Quick Look: 1973 Imperial LeBaron Coupe

I’ve always loved Imperials. That finest Mopar of them all, they lived as a separate marque a la Cadillac and Lincoln from 1955 to 1975. Though starting in the early ’70s, Chrysler Corporation started sneaking ‘Chrysler’ onto the cars and into advertising, perhaps to brace loyal customers for the inevitable.

Imperials were always rare, plush, giant cars, but by the early 1970s, they were especially scarce, at least when compared to contemporary Cadillacs and Lincolns. After 1975, the Imperial marque was a done deal (unless you count the bustle-back, rebodied Cordoba or EEK restyled, Fifth Avenue-based 1990-93 model). Perhaps the rarest of the rare was the Fuselage body 1969-73 two-door hardtop. With most likely the biggest quarter panels, ever. They’re just about my favorite Imperial. But I’ve only ever seen one in the metal. This one.

1973 was the last year for the fuselage-bodied Chryslers, and that included the Imperial. By now, there were just two models, the two-door hardtop and the four-door hardtop. Though the Imperial had started sharing the Chrysler chassis in 1967, the Imperial was still top of the line and priced accordingly: $7541 for the sedan and $7313 for the coupe. Only 16,729 Imperials were built for the 1973 model year, of which a mere 2,563 were coupes.

I ran across this very cool dark green Imperial a back in late March of 2012. My eyes bugged out, my pulse went up, and I said something along the lines of, “HOLY CRAP!” But I didn’t have my camera. Curses!

But on the last day of the month, my folks were coming back from a trip to Florida, and they called me to come pick them up. As I was on the way there, I passed that same most excellent hunter green ’73 Imperial, quickly parked a block away (there was no on-street parking), frantically ran to the Impy, took a few shots of this LeBaron, and ran back to the car. It appeared to be in very decent condition, other than missing wheel covers and some rust on the rear bumper. At the time, I thought I might run across it at some of the car shows later that year, but I never saw it again!

One final note: These 1972-73 Imperials’ optional leather bucket seats are just about my favorite style of bucket seat, ever. My friend Carmine will remember references to “The Seats”, a private joke from years back!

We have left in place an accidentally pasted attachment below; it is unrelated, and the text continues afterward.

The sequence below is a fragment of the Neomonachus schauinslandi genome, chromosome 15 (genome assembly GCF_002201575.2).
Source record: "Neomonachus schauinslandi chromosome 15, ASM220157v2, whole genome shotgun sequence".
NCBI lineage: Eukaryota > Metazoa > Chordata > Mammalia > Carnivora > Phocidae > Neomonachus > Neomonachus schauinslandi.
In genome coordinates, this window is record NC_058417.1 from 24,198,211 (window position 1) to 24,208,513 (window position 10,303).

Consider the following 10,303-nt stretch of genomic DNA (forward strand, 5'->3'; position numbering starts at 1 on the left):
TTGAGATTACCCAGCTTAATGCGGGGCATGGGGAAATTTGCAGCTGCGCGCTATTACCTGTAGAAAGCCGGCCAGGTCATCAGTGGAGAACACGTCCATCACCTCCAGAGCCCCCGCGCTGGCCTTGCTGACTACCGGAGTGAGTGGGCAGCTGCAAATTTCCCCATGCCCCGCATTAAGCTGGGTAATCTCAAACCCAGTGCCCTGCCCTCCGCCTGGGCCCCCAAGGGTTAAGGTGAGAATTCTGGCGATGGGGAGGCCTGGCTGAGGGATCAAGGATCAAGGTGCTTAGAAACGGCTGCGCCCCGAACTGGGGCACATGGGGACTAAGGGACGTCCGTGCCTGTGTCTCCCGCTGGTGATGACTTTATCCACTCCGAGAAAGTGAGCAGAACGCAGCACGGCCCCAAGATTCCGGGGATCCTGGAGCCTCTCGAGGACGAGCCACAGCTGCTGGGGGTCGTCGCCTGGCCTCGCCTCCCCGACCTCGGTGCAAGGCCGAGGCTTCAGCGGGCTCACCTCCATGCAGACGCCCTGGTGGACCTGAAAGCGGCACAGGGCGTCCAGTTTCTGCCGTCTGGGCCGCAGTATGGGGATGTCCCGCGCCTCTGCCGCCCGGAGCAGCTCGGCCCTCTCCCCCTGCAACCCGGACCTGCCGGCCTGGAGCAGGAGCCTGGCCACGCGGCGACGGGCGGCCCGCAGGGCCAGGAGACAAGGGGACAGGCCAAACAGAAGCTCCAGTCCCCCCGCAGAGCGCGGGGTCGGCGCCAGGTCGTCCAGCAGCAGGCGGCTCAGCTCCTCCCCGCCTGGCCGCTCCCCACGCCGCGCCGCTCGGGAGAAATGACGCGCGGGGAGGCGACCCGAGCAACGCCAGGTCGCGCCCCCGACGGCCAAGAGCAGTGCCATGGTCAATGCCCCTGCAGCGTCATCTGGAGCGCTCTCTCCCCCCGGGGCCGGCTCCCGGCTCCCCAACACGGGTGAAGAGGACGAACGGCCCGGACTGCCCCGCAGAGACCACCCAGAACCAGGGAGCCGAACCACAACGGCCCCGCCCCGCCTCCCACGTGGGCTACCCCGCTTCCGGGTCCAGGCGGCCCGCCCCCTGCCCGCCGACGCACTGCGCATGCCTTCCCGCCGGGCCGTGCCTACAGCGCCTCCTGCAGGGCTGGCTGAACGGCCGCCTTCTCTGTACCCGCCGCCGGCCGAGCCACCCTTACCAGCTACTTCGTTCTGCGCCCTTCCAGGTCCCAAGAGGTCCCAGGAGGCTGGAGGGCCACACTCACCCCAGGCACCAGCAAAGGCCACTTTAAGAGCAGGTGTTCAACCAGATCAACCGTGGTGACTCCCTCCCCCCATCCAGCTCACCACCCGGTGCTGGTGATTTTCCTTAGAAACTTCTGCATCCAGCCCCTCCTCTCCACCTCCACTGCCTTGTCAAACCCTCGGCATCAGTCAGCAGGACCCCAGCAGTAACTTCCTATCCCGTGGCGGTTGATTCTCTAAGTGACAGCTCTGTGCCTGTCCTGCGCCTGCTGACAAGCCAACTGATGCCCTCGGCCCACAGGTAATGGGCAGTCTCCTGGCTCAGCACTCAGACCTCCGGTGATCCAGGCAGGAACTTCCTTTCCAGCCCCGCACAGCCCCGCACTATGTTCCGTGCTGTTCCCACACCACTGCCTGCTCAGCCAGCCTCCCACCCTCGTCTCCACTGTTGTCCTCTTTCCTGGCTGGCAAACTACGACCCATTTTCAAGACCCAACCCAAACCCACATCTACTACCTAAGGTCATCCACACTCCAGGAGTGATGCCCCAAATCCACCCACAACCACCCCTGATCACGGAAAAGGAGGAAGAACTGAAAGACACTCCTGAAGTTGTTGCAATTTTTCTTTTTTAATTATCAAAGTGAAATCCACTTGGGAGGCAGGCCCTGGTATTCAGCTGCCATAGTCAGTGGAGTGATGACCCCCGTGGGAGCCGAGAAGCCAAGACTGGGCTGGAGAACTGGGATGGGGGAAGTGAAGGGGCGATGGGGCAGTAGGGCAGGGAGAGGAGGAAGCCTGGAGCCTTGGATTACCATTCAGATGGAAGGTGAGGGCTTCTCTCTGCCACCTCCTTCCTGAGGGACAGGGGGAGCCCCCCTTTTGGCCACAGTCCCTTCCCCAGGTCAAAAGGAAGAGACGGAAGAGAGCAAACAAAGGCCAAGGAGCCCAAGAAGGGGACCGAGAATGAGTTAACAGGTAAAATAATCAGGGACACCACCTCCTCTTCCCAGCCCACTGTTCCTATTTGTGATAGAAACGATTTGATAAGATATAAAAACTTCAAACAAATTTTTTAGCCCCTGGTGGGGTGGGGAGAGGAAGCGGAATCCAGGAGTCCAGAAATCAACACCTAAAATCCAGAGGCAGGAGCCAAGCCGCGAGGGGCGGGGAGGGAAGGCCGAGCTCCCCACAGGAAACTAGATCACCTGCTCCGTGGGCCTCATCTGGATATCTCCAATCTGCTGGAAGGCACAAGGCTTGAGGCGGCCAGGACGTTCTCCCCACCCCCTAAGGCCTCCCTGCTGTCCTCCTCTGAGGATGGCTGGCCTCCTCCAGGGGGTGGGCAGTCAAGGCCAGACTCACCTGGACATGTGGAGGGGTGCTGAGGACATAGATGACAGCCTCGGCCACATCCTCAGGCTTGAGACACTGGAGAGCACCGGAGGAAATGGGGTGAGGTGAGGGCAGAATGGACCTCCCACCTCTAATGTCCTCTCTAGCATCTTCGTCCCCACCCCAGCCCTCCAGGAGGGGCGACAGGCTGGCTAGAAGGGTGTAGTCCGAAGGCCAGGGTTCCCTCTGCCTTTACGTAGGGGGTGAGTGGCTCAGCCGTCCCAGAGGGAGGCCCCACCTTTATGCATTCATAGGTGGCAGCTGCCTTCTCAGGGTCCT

6 Replies to “Quick Look: 1973 Imperial LeBaron Coupe”

  1. AvatarJohn Van Stry

    One of my friend’s dads was a HUGE Imperial fan. He bought a new one every few years (this was back in the 60’s and early 70’s before they moved away). Lovely cars, and they were a joy to ride in at (what were then) high speeds of 70 or even 80 miles per hour.

    Reply
  2. AvatarGlenn Kramer

    Tom,

    Huge? At 235+”, the ’73 was four inches longer than my ’60 Lincoln! Strictly a personal observation, but the contemporary Cadillacs and Lincolns always felt better finished, seemed more “luxurious” than the Imperial. Options, door panels, switches always seemed just a bit better handled by the two other makes. Probably a function of more money (or my imagination).

    Reply
    • AvatarCarmine

      I always felt that while they were nice, they do feel and are fitted out like “the nicest Plymouth Fury ever made”.

      Reply
  3. AvatarJohn C.

    The styling detailing on the front of these Imperials is just superb. There is a sense though that each generation is one styling period out of date. Imagine how innovative the fuselages would have seemed in the more optimistic mid sixties. Instead they came to face a new decade of apprehension and concomitant car cocooning in the federal style. Exactly what the 1974s were designed for. They would have been great in 1969. Similarly the more rational 79s, (no Imperial nameplate anymore) would have been just perfect for the big car market of 1974 facing the oil shock. I suspect I have just made a pretty good case for the much earlier hiring of Lee Iacocca.

    Reply
  4. AvatarArBee

    On this New Year’s Eve, I hope this beauty has enjoyed a gentle refurbishment, and is now waiting to carry its owners out to a steak and dry martini dinner. Then perhaps the owners will go dancing at a nightclub to the music of Cole Porter and Harry Warren. Happy 2020 to all here.

    Reply

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